Hana Loftus of HAT Projects worked with Jerwood from the genesis of the project, helping to develop the brief and research potential locations. HAT Projects were then appointed architects to design the project as Jerwood decided they had the best understanding and experience of the needs and ambitions of the project.
BR: Could you give us an insight into the inaugural exhibition?
LG: It’s the first UK retrospective for Rose Wylie. The title of the exhibition, Big Boys Sit in the Front is taken from the final line of a poem by Robert Creeley (1926-2005 “… the big people, sitting up front”), whom Rose met in Vancouver in 1962. Written late in Creeley’s career, it reminds us, how childhood can feel. This mirrors Rose’s respect for direct imagery, an example of which she finds in the work of African lorry artists which inspired her piece Lorry Art (2010) which is on show for the first time. We’re delighted to be showing new works, including a monumental piece Getting Better with Water, 2011; along with some of her well know works such as Woman Sitting on a Bench with Boarder (film notes) 2007-8.
BR: In a nutshell, what are the highlights of the Foundation’s collection?
LG: The collection has grown over 20 years under the aegis of Alan Grieve and celebrates 20th and 21st century British art and artists, some of whom are well-known and some less so.
The first exhibition of c. 58 works puts on show: Flowers in a Terracotta Pot by David Bomberg (1890-1957); a portrait by Stanley Spencer (1891-1959) of his niece Daphne. Some works have strong local resonance – eg: The Churchyard, Rye, by Edward Burra; others international interest for example, a stunning painting of the church of St Remy by Walter Richard Sickert (1860-1942). And a wonderful still life painting, entitled Green Jug by the artist Keith Vaughan (1912-1977).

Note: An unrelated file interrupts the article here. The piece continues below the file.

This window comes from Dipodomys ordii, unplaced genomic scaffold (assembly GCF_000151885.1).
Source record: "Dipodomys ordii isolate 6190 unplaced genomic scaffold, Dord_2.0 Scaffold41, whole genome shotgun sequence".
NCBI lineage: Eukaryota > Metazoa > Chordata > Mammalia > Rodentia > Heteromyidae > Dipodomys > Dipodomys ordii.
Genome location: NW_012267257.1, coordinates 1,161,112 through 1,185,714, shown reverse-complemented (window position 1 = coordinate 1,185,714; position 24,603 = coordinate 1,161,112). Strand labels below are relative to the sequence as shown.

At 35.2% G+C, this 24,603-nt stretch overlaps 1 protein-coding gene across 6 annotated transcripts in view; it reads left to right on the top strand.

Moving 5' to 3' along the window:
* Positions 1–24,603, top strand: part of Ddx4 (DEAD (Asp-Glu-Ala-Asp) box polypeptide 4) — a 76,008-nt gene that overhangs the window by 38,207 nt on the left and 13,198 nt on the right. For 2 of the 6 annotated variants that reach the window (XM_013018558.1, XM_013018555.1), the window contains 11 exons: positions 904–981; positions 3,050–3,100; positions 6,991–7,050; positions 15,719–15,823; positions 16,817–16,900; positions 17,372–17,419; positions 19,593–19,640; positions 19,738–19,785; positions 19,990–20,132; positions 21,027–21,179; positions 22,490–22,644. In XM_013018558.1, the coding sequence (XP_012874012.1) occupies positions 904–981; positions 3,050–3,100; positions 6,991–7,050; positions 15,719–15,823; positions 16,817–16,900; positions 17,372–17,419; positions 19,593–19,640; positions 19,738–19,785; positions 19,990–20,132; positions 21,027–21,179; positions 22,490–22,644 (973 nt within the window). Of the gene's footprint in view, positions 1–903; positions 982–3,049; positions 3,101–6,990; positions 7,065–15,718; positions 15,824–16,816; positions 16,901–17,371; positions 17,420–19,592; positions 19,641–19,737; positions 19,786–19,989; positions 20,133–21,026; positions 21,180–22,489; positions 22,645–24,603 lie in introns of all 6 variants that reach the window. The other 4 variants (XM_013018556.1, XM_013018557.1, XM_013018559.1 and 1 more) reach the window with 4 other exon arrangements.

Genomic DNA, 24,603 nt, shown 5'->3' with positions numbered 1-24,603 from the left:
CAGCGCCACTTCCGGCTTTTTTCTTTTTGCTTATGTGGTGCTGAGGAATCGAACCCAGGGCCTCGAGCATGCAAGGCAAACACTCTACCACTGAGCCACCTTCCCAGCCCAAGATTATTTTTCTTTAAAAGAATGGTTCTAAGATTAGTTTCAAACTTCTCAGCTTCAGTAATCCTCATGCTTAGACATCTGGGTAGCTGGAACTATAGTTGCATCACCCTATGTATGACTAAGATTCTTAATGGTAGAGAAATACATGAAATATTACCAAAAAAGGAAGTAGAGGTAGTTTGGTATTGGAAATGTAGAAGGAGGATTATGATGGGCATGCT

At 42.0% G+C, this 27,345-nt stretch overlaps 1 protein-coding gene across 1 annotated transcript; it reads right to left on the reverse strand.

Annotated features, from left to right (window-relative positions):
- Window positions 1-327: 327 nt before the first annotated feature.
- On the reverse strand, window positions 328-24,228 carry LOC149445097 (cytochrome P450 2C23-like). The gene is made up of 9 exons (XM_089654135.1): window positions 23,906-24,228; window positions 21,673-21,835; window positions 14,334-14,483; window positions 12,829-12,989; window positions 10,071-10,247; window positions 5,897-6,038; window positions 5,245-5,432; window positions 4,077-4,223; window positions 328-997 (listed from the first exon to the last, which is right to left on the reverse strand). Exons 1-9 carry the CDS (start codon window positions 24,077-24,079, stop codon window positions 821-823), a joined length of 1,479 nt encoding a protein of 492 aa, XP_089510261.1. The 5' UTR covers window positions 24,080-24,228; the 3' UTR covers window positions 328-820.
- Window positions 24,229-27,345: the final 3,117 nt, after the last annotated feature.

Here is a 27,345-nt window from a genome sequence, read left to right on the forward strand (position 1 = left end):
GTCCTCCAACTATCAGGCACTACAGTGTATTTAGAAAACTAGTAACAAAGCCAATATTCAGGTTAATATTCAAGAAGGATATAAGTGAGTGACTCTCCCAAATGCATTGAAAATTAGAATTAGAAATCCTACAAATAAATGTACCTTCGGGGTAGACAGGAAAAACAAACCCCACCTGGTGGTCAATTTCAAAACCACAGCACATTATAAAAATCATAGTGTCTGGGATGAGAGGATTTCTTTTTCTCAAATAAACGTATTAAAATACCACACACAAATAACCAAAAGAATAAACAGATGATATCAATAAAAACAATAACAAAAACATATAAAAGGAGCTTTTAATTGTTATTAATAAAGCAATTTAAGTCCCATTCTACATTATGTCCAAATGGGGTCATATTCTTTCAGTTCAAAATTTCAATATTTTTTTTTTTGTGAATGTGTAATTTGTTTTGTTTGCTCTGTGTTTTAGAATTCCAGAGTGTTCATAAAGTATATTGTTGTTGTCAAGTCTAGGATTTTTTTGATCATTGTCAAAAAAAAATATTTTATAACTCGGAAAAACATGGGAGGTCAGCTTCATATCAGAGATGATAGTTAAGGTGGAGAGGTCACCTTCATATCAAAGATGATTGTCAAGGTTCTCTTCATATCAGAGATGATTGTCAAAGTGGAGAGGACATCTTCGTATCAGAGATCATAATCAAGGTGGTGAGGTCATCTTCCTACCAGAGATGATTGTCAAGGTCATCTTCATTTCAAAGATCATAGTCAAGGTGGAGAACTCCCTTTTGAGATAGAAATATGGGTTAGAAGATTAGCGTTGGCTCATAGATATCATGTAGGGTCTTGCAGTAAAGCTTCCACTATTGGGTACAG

BR: Could you tell me a bit more about the history of the Stade?
LG: “Stade” is Anglo-Saxon for ‘landing place’, and this area of Hastings beach has been used by Hastings fishermen for nearly 1000 years. Indeed, many of the fishermen still working the beach can trace their family history back over several hundred years. It’s an area steeped in history and cultural tradition and a wonderful context for a gallery.
BR: What will the relationship be like between Jerwood Hastings and the Jerwood Space in London?
LG: We are both part of the same Jerwood family and work closely and collaboratively. Jerwood Space in Southwark opened in 1998 as a major capital initiative of the Jerwood Foundation and is recognised as one of the best rehearsal spaces for theatre and dance in the UK. The knowledge and experience of staff from that project has been instrumental to the success of our construction. Jerwood Space is also home to Jerwood Charitable Foundation (JCF) who develops and manages the Jerwood Visual Arts programme. Without giving too much away regarding our future programme I can confirm that we expect to show a number of the JVA shows in the future.
BR: It’s good to hear that the Gallery will benefit local communities through outreach activities. In this vein, could you give us an insight into the film collaboration with Project Artworks?
LG: The project captures the moment of practical completion – when we formally took possession of the building after the main construction phase. The film, directed by Kate Adams, MBE, captures the uninhabited Jerwood Gallery, providing poetic and intimate insight into its spaces by people who have perceptual and cognitive impairments but who are highly sensitive to the sounds, surfaces, light and qualities of built space. We will show the film at Jerwood Gallery in July 2012
The Jerwood Gallery in Hastings will open to the public on Saturday 17 March. Full programme information is available here: www.jerwoodgallery.org
Aesthetica in Print
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Jerwood Gallery, Hastings, HAT Projects
© Ioana Marinescu
Posted on 29 February 2012